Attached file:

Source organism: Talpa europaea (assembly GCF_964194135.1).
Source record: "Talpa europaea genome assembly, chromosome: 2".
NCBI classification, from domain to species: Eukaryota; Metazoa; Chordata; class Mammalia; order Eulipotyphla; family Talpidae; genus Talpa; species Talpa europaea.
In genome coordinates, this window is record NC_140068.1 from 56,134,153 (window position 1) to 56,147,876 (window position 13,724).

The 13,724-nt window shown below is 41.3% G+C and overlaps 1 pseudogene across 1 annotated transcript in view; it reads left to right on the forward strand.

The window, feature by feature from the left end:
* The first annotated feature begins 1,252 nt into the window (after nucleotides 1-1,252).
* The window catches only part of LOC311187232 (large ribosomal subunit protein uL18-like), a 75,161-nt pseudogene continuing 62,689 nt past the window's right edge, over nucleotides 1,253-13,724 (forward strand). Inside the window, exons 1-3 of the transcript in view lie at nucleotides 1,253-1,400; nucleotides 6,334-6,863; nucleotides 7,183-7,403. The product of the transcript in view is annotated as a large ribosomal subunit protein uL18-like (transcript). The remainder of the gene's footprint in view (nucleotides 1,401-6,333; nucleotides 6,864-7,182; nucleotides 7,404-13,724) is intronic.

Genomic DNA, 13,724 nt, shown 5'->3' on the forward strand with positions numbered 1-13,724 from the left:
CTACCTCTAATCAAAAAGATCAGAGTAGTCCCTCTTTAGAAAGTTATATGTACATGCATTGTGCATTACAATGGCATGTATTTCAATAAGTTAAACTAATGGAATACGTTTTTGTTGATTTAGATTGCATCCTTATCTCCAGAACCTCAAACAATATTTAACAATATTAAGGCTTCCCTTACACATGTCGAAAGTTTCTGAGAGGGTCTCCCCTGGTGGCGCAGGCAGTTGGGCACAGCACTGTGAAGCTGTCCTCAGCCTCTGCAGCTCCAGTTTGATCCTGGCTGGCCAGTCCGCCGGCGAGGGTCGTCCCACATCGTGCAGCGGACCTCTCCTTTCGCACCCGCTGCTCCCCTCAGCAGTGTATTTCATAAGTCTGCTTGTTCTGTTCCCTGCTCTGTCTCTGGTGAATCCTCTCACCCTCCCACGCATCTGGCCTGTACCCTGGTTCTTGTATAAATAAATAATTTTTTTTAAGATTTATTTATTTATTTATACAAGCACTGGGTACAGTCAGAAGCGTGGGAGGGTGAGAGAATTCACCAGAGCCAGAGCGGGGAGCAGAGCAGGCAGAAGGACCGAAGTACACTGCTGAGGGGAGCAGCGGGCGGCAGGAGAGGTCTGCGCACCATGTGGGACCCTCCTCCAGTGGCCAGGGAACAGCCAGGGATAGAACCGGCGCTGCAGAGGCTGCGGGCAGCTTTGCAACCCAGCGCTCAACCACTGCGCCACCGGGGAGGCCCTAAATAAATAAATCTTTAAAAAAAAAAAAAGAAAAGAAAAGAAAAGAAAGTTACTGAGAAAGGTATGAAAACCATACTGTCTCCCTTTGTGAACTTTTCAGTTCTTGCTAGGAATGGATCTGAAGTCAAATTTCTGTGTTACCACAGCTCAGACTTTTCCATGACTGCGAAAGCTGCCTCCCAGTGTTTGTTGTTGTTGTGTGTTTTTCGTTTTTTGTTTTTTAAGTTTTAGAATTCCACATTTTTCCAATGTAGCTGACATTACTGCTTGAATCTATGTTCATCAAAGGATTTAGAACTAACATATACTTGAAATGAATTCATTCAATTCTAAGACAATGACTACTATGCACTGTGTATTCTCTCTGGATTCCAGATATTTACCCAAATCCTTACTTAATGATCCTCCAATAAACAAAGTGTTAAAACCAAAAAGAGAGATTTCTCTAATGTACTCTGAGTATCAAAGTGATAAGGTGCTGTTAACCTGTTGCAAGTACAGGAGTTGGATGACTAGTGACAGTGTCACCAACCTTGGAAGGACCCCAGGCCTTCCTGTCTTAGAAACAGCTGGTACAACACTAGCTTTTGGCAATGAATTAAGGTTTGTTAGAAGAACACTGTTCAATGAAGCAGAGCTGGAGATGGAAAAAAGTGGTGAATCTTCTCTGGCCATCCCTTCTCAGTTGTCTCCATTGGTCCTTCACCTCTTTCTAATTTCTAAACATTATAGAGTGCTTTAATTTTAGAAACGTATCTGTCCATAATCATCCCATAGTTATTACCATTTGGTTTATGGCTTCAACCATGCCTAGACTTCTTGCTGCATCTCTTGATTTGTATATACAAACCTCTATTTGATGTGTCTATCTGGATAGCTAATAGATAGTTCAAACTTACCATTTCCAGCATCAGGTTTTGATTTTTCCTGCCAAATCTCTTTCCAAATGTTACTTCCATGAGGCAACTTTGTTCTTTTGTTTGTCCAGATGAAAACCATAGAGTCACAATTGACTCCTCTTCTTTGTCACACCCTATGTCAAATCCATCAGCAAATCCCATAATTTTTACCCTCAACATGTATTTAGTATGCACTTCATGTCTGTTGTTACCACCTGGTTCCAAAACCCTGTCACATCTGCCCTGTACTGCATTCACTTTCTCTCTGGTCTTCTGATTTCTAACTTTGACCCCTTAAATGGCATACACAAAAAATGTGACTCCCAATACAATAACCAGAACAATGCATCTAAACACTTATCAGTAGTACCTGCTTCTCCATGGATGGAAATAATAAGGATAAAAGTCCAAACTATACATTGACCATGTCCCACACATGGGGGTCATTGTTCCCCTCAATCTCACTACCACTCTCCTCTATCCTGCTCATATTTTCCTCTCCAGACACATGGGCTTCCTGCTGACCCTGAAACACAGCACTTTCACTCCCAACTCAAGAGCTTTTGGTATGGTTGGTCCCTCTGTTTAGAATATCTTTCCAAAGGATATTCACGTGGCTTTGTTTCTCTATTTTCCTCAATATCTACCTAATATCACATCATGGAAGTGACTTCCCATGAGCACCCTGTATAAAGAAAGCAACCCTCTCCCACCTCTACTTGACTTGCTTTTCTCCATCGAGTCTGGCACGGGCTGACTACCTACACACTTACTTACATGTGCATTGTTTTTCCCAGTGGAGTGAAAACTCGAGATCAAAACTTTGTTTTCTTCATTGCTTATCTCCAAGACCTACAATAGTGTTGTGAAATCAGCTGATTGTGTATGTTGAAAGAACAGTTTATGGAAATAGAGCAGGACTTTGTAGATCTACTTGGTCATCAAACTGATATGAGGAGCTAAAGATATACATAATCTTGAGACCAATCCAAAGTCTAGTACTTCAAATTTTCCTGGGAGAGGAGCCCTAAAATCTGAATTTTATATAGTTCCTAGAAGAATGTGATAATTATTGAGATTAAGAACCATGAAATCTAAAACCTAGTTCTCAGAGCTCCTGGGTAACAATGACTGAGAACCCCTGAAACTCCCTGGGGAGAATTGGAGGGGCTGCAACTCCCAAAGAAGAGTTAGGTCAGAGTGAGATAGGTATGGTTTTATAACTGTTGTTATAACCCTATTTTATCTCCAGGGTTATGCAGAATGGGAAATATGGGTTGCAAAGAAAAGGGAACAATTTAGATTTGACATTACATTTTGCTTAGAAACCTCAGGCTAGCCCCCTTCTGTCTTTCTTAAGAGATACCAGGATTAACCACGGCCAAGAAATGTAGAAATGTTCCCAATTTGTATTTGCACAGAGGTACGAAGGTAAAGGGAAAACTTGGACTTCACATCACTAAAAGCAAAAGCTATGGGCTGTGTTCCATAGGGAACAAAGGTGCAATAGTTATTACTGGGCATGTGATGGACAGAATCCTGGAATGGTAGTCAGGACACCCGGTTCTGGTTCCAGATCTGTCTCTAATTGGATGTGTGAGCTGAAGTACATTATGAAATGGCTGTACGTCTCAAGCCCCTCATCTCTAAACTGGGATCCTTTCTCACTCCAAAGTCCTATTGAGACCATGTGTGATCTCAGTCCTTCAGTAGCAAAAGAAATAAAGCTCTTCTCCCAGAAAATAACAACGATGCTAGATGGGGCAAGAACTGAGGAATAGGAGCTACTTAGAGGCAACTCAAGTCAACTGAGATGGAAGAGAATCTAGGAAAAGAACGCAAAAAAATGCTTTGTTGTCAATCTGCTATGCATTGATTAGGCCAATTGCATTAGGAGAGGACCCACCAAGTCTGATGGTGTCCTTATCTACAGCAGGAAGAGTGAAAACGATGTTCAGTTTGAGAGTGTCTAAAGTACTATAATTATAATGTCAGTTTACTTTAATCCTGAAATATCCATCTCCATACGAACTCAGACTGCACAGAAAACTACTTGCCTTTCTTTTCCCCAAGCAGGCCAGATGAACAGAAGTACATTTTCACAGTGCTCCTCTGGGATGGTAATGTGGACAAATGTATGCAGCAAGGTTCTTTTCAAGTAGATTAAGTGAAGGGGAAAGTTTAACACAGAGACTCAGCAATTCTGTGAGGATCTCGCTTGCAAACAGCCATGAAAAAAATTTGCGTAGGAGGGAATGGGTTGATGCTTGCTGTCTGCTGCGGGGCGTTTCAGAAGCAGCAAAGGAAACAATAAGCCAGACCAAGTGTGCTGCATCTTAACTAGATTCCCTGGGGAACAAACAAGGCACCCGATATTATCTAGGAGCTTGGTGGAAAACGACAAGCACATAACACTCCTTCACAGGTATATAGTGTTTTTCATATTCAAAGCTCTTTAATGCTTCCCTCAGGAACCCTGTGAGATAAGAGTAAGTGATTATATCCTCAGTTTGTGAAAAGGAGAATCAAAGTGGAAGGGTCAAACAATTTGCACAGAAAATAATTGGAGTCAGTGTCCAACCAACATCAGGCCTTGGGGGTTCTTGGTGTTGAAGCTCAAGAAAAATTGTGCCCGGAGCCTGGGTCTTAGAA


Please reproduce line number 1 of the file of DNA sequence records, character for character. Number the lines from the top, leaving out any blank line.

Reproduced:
Source organism: Talpa europaea (assembly GCF_964194135.1).